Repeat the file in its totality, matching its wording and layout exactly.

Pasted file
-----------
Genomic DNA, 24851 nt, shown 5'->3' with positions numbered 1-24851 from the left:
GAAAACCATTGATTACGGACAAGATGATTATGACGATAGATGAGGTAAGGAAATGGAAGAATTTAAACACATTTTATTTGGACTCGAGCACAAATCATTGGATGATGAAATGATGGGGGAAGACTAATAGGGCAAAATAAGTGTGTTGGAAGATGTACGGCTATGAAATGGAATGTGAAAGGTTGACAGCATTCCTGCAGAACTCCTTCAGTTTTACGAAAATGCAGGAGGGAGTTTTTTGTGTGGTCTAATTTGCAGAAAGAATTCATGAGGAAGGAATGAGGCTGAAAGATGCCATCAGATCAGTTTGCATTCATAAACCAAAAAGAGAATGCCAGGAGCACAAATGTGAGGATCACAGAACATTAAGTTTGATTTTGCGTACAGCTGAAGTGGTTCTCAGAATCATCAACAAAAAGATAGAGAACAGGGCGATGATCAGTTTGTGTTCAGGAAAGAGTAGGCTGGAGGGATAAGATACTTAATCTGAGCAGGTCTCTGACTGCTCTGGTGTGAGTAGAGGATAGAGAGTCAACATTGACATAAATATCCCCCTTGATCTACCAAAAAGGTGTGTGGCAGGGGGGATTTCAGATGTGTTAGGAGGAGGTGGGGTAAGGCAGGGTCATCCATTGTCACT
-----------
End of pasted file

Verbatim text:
Genomic DNA, 24851 nt, shown 5'->3' with positions numbered 1-24851 from the left:
GAAAACCATTGATTACGGACAAGATGATTATGACGATAGATGAGGTAAGGAAATGGAAGAATTTAAACACATTTTATTTGGACTCGAGCACAAATCATTGGATGATGAAATGATGGGGGAAGACTAATAGGGCAAAATAAGTGTGTTGGAAGATGTACGGCTATGAAATGGAATGTGAAAGGTTGACAGCATTCCTGCAGAACTCCTTCAGTTTTACGAAAATGCAGGAGGGAGTTTTTTGTGTGGTCTAATTTGCAGAAAGAATTCATGAGGAAGGAATGAGGCTGAAAGATGCCATCAGATCAGTTTGCATTCATAAACCAAAAAGAGAATGCCAGGAGCACAAATGTGAGGATCACAGAACATTAAGTTTGATTTTGCGTACAGCTGAAGTGGTTCTCAGAATCATCAACAAAAAGATAGAGAACAGGGCGATGATCAGTTTGTGTTCAGGAAAGAGTAGGCTGGAGGGATAAGATACTTAATCTGAGCAGGTCTCTGACTGCTCTGGTGTGAGTAGAGGATAGAGAGTCAACATTGACATAAATATCCCCCTTGATCTACCAAAAAGGTGTGTGGCAGGGGGGATTTCAGATGTGTTAGGAGGAGGTGGGGTAAGGCAGGGTCATCCATTGTCACT